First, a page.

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Frederick H. Dyer, Compendium of the War of the Rebellion: Regimental Histories 587 133 Browse Search
Elias Nason, McClellan's Own Story: the war for the union, the soldiers who fought it, the civilians who directed it, and his relations to them. 405 1 Browse Search
Harper's Encyclopedia of United States History (ed. Benson Lossing) 258 16 Browse Search
Robert Underwood Johnson, Clarence Clough Buell, Battles and Leaders of the Civil War: Volume 2. 156 0 Browse Search
William F. Fox, Lt. Col. U. S. V., Regimental Losses in the American Civil War, 1861-1865: A Treatise on the extent and nature of the mortuary losses in the Union regiments, with full and exhaustive statistics compiled from the official records on file in the state military bureaus and at Washington 153 31 Browse Search
Rebellion Record: a Diary of American Events: Documents and Narratives, Volume 5. (ed. Frank Moore) 139 3 Browse Search
Benson J. Lossing, Pictorial Field Book of the Civil War. Volume 2. 120 0 Browse Search
William Swinton, Campaigns of the Army of the Potomac 120 0 Browse Search
Comte de Paris, History of the Civil War in America. Vol. 2. (ed. Henry Coppee , LL.D.) 119 1 Browse Search
The Photographic History of The Civil War: in ten volumes, Thousands of Scenes Photographed 1861-65, with Text by many Special Authorities, Volume 1: The Opening Battles. (ed. Francis Trevelyan Miller) 111 3 Browse Search
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Browsing named entities in Southern Historical Society Papers, Volume 26. (ed. Reverend J. William Jones). You can also browse the collection for Yorktown (Virginia, United States) or search for Yorktown (Virginia, United States) in all documents.

Your search returned 8 results in 3 document sections:

Southern Historical Society Papers, Volume 26. (ed. Reverend J. William Jones), War Diary of Capt. Robert Emory Park, Twelfth Alabama Regiment. January 28th, 1863January 27th, 1864. (search)
ain, preached at Round Oak Church. It was an able sermon. General Wm. N. Pendleton had been expected, but failed to come. April 26. Sunday. Leiutenant T. W. Harris, of the 12th Georgia, and R. M. Boring (my classmate) of the 4th Georgia, came to see me, and Harris preached a fine sermon. April 27. Completed Delaware by G. P. R. James, and Walter Scott's Poems. Regiment moved to new camp. April 28. One year ago the Macon Confederates, Co. F, were re-organized while stationed at Yorktown. R. U. Keeling, J. W. McNeely and I were respectively elected captain, first and second lieutenants by a unanimous vote, and J. W. Wright third lieutenant. It was a turning point in my life. The life of a private soldier is not an enviable one, and I intend to do what I may to relieve and cheer the brave men who have by their votes promoted me from their ranks. Our former Captain, R. F. Ligon and Lieutenants Geo. Jones and Zuber, returned to Alabama. April 29. This day twelve months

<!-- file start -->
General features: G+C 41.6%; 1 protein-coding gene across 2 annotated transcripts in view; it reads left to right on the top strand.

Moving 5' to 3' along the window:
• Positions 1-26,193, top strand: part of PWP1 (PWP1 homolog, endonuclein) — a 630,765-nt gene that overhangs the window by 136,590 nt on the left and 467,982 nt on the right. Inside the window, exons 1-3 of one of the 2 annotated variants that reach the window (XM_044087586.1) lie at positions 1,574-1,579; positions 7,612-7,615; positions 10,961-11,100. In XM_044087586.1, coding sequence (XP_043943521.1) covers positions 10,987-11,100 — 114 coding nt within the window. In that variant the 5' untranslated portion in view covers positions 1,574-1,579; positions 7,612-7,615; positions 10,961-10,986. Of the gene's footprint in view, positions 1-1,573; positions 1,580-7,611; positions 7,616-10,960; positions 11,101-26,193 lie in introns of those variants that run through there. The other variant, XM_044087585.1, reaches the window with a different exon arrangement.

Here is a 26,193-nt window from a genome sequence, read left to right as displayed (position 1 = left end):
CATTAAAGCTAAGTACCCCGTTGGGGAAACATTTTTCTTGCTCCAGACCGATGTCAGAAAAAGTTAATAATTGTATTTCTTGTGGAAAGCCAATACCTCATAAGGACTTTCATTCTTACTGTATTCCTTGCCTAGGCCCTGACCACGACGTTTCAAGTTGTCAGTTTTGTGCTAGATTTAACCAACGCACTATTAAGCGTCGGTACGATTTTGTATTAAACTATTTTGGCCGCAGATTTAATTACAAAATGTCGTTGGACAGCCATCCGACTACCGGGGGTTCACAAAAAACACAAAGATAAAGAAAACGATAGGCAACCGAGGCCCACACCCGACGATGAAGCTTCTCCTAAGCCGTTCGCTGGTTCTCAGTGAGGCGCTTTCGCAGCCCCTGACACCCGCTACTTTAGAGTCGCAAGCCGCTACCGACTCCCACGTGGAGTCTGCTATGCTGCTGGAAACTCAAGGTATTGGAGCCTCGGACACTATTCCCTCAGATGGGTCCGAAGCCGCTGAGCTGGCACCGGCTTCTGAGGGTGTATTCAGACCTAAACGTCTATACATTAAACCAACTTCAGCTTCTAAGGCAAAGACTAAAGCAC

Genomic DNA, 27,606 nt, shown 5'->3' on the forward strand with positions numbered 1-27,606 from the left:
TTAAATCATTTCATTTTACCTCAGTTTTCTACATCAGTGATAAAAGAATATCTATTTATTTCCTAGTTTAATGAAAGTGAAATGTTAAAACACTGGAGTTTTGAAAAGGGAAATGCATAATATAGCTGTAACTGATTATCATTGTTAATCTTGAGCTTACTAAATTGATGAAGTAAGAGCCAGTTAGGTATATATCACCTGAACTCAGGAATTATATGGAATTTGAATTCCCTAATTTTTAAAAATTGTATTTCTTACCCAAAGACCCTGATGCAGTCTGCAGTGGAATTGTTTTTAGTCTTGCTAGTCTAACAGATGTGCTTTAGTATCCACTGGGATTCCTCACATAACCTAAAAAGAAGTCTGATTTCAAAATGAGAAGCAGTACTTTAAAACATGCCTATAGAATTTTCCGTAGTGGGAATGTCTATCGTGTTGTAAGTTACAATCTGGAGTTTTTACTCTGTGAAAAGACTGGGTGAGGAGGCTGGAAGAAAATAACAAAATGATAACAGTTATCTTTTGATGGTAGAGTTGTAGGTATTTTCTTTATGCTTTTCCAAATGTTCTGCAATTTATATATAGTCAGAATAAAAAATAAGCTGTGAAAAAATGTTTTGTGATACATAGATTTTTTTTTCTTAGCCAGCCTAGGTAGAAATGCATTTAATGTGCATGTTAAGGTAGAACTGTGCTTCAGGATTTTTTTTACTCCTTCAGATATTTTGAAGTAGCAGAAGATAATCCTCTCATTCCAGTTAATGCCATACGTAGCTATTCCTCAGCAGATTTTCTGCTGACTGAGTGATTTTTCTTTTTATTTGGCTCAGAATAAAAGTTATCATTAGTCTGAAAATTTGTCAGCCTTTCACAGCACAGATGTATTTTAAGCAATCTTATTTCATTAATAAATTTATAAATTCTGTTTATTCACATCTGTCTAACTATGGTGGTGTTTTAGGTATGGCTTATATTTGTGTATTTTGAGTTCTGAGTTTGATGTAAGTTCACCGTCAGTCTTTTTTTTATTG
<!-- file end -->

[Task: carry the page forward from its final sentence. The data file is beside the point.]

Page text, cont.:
Southern Historical Society Papers, Volume 26. (ed. Reverend J. William Jones), William Henry Chase Whiting, Major-General C. S. Army. (search)
were the precursors of the inevitable close of the drama of the revolution at Yorktown. For seventy years and more Southern genius dominated the country and led it,movements. When spring opened, Johnston determined to evacuate Norfolk and Yorktown, and retire upon Richmond, there to meet the enormous army gathering under Gen them. When General Johnston's army occupied the defensive line at and near Yorktown, General Whiting commanded a division composed of three brigades—his own and tampton. That division formed a portion of my command during the operations at Yorktown, and in the withdrawal of our army to the vicinity of Richmond. On the 28th Mondition of this division. Its effective strength is daily decreasing. Since Yorktown, with the exception of some four days when it was encamped near Richmond, it ht me see another such army as that we had from Harper's Ferry via Manassas and Yorktown, to the Chickahominy and Richmond. However, the tone and temper of this army
Southern Historical Society Papers, Volume 26. (ed. Reverend J. William Jones), The Confederate cavalry. (search)
discipline and the cavalry became too much a volunteer association. The men who composed it, particularly during the first two years of the war, were well-to-do farmers and planters, more accustomed to commanding than obeying, and they chafed under military discipline. They criticised freely every officer from the General down, but when the time came for actio they rode bravely into the thickest of the fight. At the reorganization of the army, in front of General McClellan's position at Yorktown, many officers whose ideas of military discipline were far in advance of the views held by their volunteer soldiers, and more in line with the regular army, were left out, and more sociable and better fellows put in their places. In some instances this was unfortunate, and in others it was for the best. About this time the cavalry went through a weeding process. Many doctors were promoted to surgeons in the army, men of influence secured other positions, the commissary and quartermaster